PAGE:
Sell Your Old TV: 7 Easy Steps to Maximize Your Profit

Mike Powers
Sell Your Old TV: 7 Easy Steps to Maximize Your Profit


If you find yourself looking at your TV not as a source of entertainment but instead as a source of quick cash, you’re not alone. Maybe you got a new TV and your old TV is just taking up space. Maybe your kids spend more time on their tablets while their TV gathers dust. Or maybe you’re among the millions of Americans facing financial hardship and that TV is worth too much not to sell.

Good news: That same financial situation means more people are looking for deals, and chances are you can find a buyer. Modern TVs typically have years of life in them and yours will probably make somebody very happy.

But before you list your television online you have some work to do, not only ensure you get a fair price but also that you stay safe. Chiefly, it’s smart to make sure the buyer doesn’t get access to your personal info. Sharing your Netflix account with your family is one thing; letting a stranger access it is something else entirely. Here’s our step-by-step guide.

Read more: 7 used items to never buy or sell

Step 1: Determine if it’s worth selling

If you’re just looking to get it out of your house, sure. Pretty much any TV will be able to find a home. Pretty much. Many new small TVs cost very little, so used older models might not be worth much. In some areas, you can donate the TV, which might yield a tax benefit more than the value you’d get in cash. You can also recycle it.

If your TV is only a few years old, it’s probably worth something. If you forgot what you paid originally, Google can help you figure it out, though you’ll need the exact model number, usually on a sticker on the back of the TV.

Step 2: Figure out where to sell it

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Screenshot by Bella Czajkowski/CNET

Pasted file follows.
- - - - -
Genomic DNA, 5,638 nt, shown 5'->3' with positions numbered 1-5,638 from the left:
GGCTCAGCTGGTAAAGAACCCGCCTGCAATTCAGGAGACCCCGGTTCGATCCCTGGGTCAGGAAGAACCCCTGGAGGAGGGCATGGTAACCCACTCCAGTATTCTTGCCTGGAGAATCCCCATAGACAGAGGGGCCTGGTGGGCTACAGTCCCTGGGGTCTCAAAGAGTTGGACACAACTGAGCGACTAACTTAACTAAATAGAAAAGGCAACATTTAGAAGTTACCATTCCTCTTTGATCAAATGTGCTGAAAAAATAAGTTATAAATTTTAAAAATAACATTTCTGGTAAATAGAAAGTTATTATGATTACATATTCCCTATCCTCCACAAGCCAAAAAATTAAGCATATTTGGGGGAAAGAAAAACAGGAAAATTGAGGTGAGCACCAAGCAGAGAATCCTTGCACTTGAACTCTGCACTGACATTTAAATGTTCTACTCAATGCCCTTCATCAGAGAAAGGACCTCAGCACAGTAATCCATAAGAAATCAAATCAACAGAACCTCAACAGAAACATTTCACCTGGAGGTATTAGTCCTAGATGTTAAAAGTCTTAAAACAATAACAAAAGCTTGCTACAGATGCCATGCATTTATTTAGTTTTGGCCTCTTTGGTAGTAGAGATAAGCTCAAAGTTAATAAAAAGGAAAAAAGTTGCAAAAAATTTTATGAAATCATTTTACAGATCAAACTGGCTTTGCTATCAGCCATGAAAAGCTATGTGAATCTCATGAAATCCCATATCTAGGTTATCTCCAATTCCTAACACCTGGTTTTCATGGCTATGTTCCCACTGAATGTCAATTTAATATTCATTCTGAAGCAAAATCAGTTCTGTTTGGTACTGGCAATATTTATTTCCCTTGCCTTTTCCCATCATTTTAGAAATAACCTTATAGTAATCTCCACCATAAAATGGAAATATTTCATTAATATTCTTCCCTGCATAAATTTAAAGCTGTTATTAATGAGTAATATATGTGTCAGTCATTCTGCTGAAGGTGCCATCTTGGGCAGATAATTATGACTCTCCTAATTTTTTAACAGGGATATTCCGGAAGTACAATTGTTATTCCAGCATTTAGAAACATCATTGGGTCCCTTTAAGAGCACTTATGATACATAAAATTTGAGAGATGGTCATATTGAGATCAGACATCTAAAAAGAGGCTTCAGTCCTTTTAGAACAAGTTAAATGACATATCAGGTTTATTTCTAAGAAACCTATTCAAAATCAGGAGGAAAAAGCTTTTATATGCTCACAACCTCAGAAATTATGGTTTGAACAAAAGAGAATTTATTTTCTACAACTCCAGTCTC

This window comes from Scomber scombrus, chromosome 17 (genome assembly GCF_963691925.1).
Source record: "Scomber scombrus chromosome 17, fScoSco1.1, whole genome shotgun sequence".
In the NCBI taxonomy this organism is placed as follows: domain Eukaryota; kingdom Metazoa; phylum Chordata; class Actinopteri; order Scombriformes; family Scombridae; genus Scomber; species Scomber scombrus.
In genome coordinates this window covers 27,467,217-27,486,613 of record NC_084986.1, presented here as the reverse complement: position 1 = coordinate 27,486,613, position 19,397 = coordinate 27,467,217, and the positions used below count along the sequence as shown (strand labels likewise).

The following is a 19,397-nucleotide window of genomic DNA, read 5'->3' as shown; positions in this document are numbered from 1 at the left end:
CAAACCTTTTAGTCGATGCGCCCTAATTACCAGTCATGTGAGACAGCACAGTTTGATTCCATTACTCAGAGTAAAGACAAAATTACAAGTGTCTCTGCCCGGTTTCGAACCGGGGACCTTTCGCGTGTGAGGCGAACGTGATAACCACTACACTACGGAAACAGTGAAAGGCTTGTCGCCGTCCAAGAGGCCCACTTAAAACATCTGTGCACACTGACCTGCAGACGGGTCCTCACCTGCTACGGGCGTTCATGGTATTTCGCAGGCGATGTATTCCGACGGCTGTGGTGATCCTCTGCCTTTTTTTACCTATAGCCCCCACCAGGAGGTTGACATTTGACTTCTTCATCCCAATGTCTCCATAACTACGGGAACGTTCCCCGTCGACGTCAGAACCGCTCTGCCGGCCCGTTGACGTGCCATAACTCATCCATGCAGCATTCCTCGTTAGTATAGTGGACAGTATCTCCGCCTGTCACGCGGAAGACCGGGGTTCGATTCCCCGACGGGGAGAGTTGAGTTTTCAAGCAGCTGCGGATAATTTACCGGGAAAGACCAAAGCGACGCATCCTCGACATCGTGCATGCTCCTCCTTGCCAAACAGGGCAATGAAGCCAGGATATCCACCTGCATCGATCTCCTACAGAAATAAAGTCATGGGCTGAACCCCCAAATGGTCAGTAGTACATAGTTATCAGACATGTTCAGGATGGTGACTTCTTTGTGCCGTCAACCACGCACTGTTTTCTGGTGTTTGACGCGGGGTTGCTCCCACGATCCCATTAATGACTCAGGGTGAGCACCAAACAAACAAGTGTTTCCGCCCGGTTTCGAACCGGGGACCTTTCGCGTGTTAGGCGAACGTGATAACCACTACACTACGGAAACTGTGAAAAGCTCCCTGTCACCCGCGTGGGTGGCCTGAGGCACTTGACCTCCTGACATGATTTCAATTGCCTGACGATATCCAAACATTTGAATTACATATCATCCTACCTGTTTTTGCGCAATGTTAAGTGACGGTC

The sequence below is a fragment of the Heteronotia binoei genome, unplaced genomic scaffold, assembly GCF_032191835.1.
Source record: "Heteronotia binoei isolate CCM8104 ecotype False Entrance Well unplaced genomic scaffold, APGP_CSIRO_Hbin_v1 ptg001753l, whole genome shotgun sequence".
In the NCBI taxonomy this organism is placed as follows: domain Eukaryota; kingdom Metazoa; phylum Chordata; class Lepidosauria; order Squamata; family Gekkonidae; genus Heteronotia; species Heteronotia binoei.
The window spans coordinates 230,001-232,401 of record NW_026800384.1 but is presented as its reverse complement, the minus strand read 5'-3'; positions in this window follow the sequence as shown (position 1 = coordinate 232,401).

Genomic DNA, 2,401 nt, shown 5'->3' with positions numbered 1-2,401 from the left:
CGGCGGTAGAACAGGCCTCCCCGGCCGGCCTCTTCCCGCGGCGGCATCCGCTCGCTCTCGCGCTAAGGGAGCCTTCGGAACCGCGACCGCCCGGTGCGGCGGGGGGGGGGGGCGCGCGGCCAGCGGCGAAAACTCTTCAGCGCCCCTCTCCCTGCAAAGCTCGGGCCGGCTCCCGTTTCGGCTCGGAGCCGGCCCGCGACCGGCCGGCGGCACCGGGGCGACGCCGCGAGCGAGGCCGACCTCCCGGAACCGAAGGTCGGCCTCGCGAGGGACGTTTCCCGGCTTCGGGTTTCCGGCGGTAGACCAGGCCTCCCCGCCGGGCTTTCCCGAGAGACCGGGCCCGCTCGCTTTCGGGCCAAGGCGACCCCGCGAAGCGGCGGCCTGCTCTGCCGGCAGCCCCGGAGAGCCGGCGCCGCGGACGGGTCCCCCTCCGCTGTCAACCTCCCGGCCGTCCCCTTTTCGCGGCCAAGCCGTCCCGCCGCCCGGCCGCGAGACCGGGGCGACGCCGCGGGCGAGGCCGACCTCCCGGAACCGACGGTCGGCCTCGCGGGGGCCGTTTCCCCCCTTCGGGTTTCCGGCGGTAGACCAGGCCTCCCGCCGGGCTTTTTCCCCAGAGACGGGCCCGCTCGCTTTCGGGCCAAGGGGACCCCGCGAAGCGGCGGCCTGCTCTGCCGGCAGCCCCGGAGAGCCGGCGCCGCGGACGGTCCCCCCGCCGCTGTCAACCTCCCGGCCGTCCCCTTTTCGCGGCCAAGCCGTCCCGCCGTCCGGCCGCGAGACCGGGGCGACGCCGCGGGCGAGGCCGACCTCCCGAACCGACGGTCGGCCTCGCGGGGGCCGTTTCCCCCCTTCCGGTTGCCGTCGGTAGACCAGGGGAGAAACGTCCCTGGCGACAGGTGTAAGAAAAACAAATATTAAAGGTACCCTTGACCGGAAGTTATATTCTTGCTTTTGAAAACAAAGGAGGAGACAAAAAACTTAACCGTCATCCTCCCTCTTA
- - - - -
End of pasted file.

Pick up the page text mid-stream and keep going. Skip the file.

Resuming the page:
Once frontrunners in secondhand shopping, eBay and Craigslist have taken a backseat to Facebook Marketplace. It offers seamless listing and shopping from your phone, plus any negotiation between buyers and sellers happens directly over Facebook Messenger so there’s no need to give our personal contact information or use third-party email.

Facebook Marketplace is also, for the most part, local. You likely won’t have to ship anything and many buyers are willing to pick things up (although you can also always drop the TV off).

eBay is a staple, but it might not be the best option to sell your TV. Getting the TV to your buyer is going to be a significant hassle, one we’ll discuss shortly, but even if you have all the original packaging, TVs don’t like being reshipped even short distances. Selling local is a safer, easier option. Also, eBay charges fees, and Facebook and Craigslist don’t.

Craigslist is available in many places and is free, though there is the “stranger danger” aspect that you’re inviting someone you don’t know to your house — there are definitely weirdos out there. Just make sure you’re taking precautions to use Craigslist safely.

No matter what, brace yourself for no-shows and haggling.

Step 3: Create a detailed listing